Now I promised above, to talk about the most memorable of the temporary borrowed bikes that I used while the Triumph was in being repaired. On one of these occasions Noel Einsiedel loaned me a 250cc Yamaha twin of mid fifties vintage. Its engine number commenced with "D1-" which means it was manufactured in 1957. It had leading link front forks with some sort of Harley-like undamped springing system hidden behind pressed steel shrouds. On Yamaha bikes of that era, the change to telescopic forks had not yet arrived. It had a 1930's-style pressed steel chassis to which everything else was bolted. The gearbox was cast in one piece with the crankcase, so it was "modern" in some aspects, but very "vintage" in others. Noel warned me that the bike had a dicey gear change and if the gears broke, don't worry about it "You'll figure out how to ride it anyway!" Well, the gear selectors did fail, and the gear-change shaft broke right off at the engine casing, so I threw the gear lever and broken piece of shaft into the pannier bag, pulled off the side of the gearbox and manipulated the gears into Third Gear, and put it all back together again. Either just before or just after the gear change failure, the kick starter also broke and was also placed in the pannier so it could be taken back to Noel. Thus it was that I found myself the rider of a single-speed bump-start Yamaha. The badge on the tank read "Yamaha ... since 1887" wrapped around a symbol of three crossed tuning forks. As I bump started it, it felt more like riding an 1880's model than a 1950's model! This bike had a quadrant-mounted ignition advance-retard lever mounted on the left handlebar. That lever was essential during the following weeks as I travelled the steep and winding mountain roads with only a single-speed gearbox. There was nowhere I couldn't take that bike even though I only had third gear. By correctly adjusting the ignition timing on the fly I was able to operate that two-stroke at what must have been the lowest engine speed I think I ever heard a two-stroke engine operating at. As its compression ratio would have been only about 5:1, it was a very flexible if not very powerful engine.
Now as the owner of a Harley that was gradually getting worked on occasionally, it became generally known around the district that I was interested in Harley motorbikes. One day somebody told me that there were rumours that somewhere up around Thorpdale-Gormandale area, a Harley had been hidden in a farmer's shed so that it would not be commandeered for use by the army during the Second World War. I tracked down those rumours over the months until I had figured out what farm the bike was supposed to be on. The bloke who owned the farm at that time had been told about the bike when he had bought the farm, but since the blokes that hid the bike had both been killed in the War, nobody now knew where they had hidden the bike. I asked for and received his permission to look around and my practiced surveyor's eye noticed what nobody else had seen ... there was a wall in between two sheds that faced in opposite directions and both sides of the wall had the planks nailed on that side ... that is, there was no "front" and "back" side to this wall, both sides were the "front" side. As I looked at the sheds on both sides I realised that the wall must have been about 50 to 60 centimetres thick. I asked permission to remove the planking from the wall, and voila! there stood the Harley, all nicely greased and oiled and with the handlebars removed so that the hiding space could be much narrower. I paid the farmer for it, fixed the handlebars in the correct position, cleaned it up, pumped oil into the crankcase using the tank-mounted hand-operated oil pump, pumped up the tyres and put my trail-bike 6-volt battery in place of the huge Harley battery. Checked the spark plugs ... good spark! Put a cupful or two of petrol in the tank and cranked the motor to draw in petrol. Turned on the ignition switch and kicked the motor slowly over to get everything lined up right for the good kick. It never needed the second kick! The motor sprang to life on the first preparatory kick.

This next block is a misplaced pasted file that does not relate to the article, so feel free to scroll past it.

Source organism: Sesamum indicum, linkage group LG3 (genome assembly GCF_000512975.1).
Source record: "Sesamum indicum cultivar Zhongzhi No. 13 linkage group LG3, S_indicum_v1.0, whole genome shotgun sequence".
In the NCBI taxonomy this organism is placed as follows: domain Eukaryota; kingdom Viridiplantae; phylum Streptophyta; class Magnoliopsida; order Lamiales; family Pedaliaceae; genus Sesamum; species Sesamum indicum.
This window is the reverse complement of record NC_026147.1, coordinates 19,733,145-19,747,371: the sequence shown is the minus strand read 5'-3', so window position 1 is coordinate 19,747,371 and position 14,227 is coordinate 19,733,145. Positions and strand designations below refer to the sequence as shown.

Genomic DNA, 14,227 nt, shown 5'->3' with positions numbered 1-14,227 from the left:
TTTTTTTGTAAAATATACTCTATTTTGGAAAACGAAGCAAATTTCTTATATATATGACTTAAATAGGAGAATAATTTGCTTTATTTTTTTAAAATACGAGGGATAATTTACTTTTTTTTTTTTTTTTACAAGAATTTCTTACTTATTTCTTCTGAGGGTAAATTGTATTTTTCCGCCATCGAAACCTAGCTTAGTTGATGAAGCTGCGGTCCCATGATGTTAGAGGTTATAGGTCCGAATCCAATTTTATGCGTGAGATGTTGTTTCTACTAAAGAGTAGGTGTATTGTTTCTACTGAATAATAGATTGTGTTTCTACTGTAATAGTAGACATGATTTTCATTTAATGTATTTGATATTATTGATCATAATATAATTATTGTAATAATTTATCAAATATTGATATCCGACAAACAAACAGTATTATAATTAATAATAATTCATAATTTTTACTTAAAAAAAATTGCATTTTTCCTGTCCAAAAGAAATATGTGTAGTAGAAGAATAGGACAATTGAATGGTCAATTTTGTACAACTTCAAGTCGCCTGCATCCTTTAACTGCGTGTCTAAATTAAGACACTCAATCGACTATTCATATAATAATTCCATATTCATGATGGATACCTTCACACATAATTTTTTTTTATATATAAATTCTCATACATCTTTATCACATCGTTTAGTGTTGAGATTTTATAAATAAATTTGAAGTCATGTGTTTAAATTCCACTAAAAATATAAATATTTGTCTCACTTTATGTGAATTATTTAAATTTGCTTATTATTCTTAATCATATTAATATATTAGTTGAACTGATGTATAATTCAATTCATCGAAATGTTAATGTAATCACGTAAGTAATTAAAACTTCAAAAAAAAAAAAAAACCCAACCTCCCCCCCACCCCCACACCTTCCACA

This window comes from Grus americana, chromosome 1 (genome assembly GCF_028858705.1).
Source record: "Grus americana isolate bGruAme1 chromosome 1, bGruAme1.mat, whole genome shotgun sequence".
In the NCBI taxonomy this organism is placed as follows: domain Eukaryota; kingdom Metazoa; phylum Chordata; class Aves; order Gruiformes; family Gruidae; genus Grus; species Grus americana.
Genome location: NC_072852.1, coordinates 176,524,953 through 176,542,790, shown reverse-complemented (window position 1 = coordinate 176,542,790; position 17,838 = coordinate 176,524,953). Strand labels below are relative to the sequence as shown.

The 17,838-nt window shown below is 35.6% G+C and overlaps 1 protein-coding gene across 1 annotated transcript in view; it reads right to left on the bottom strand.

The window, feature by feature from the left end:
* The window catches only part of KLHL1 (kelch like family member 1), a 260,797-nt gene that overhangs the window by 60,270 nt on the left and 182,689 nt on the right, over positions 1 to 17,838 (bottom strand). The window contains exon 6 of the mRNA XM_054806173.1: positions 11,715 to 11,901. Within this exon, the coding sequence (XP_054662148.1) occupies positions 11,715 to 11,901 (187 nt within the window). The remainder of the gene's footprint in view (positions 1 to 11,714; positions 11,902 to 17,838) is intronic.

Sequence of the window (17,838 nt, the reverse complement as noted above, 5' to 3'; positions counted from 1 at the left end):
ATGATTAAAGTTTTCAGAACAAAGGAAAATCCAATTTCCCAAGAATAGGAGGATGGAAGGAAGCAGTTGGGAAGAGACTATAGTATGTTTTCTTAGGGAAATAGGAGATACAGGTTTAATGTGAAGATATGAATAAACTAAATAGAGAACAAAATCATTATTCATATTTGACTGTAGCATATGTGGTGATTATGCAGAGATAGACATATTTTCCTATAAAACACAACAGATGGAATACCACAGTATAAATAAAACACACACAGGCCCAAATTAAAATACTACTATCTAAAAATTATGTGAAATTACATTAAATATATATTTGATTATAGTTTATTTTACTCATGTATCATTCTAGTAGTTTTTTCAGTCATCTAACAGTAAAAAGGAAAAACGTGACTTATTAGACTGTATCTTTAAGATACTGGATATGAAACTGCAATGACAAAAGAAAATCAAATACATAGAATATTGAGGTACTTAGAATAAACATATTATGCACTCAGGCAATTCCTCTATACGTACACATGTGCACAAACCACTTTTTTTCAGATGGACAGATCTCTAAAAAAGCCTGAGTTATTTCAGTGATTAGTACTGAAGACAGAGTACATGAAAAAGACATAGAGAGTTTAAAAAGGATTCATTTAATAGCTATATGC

I rode it from Gormandale directly to the police station where it passed inspection and was registered that very same day. The registration number was GG-008. I rode it to Bairnsdale to visit my folks. Not a problem. It was an almost brand-new bike even though it was more than three decades old. I fitted the Dusting sidecar to it and it gave me many, many trouble-free miles. It was my second bike for many years.
Now 1936 Harleys were blessed with two twist-grip controls. The one on the right hand handlebar worked the throttle just like any other bike. The one on the left hand handlebar worked the ignition advance and retard system. If you got the engine revved up and rolling along pretty well, closed the throttle and immediately retarded the ignition, the result was an incredible string of backfires through the exhaust system. I don't know how good it was for the engine, but I sure loved the noise it made! The Coach Road hill above the town of Yallourn was on the short-cut between Newborough and Yallourn. It was a steep hill and just seemed to be begging me to do the closed throttle and retarded ignition trick. One night I did it and the police were called by worried residents to investigate a supposed shooting match going on between gangs somewhere in the bush up the Coach Road Hill. I read in the paper that the police couldn't find a trace of these supposed gang members. Next week, while riding back from Newborough, I just couldn't resist the temptation, so I did it again. Again the police were called out. As I realised that policemen no longer seemed to be as forgiving as they had been in "the old days", I decided not to push my luck by doing it any more.